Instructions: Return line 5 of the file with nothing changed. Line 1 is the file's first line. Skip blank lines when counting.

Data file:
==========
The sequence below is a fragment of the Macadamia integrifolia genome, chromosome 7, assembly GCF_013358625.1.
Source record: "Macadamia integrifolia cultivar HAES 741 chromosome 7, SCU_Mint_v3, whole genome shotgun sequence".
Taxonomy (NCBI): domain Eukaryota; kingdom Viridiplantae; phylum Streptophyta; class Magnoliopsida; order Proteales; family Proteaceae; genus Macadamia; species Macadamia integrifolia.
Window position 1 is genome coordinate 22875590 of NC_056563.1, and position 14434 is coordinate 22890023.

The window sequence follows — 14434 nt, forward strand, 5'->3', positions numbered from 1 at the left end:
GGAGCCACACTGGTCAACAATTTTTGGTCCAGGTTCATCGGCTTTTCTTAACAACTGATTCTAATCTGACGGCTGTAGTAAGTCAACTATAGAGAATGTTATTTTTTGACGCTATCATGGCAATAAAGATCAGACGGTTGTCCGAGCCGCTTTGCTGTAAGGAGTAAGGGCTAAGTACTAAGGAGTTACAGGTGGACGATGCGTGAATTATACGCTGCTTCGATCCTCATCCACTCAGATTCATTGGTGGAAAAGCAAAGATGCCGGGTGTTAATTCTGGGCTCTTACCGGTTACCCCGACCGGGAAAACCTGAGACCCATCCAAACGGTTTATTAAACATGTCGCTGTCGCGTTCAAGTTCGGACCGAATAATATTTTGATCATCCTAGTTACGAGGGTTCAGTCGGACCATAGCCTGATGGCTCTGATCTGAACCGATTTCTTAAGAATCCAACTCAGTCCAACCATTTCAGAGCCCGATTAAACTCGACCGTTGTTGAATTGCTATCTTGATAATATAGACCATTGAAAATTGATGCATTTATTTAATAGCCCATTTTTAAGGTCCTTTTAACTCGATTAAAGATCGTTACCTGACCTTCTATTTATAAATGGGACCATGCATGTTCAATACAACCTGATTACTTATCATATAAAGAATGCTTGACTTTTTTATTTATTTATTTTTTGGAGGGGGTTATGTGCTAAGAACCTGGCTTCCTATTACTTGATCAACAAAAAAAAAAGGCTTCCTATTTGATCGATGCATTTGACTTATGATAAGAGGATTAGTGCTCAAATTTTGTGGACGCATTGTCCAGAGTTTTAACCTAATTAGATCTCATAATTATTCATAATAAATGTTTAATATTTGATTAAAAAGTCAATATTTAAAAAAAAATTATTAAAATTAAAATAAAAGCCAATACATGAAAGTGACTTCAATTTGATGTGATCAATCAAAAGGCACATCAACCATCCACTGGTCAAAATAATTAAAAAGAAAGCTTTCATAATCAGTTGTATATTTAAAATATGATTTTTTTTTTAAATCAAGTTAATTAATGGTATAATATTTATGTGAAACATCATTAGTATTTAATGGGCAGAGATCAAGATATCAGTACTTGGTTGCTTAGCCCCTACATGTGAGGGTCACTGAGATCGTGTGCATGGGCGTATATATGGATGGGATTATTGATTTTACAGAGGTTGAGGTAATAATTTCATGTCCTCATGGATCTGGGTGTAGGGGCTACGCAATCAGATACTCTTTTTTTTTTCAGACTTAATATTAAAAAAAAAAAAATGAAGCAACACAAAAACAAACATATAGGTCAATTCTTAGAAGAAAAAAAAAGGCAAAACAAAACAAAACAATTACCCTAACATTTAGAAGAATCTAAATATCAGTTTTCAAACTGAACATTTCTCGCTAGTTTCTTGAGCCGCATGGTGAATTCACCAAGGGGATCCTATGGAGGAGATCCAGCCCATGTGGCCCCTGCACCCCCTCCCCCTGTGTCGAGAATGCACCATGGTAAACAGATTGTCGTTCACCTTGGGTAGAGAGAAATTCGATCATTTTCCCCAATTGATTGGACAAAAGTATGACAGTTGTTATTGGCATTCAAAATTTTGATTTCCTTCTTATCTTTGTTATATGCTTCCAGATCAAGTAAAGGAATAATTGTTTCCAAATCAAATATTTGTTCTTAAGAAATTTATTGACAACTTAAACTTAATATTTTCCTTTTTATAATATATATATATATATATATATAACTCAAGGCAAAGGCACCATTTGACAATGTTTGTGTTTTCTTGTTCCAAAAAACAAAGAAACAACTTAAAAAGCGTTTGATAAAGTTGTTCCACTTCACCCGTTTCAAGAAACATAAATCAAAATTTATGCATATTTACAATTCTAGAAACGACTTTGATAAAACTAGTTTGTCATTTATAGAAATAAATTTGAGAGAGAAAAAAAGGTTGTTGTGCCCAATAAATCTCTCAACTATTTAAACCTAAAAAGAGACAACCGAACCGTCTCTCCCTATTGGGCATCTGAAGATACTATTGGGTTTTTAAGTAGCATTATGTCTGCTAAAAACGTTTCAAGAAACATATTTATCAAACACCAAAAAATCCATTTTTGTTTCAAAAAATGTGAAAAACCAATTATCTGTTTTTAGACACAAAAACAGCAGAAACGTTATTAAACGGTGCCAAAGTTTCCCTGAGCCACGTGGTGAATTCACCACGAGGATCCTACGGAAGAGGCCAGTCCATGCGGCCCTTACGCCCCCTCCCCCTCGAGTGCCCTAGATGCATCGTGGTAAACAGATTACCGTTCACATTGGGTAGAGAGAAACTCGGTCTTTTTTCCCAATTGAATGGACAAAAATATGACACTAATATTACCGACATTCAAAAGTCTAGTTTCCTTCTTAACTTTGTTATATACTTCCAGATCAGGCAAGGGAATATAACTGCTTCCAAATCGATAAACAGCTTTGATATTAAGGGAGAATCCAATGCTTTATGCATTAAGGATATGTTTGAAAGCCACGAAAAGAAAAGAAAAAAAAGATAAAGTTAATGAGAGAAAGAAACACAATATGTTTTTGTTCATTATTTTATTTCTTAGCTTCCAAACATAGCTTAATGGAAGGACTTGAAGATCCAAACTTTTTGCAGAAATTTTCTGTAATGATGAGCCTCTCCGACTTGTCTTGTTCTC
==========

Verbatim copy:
The window sequence follows — 14434 nt, forward strand, 5'->3', positions numbered from 1 at the left end: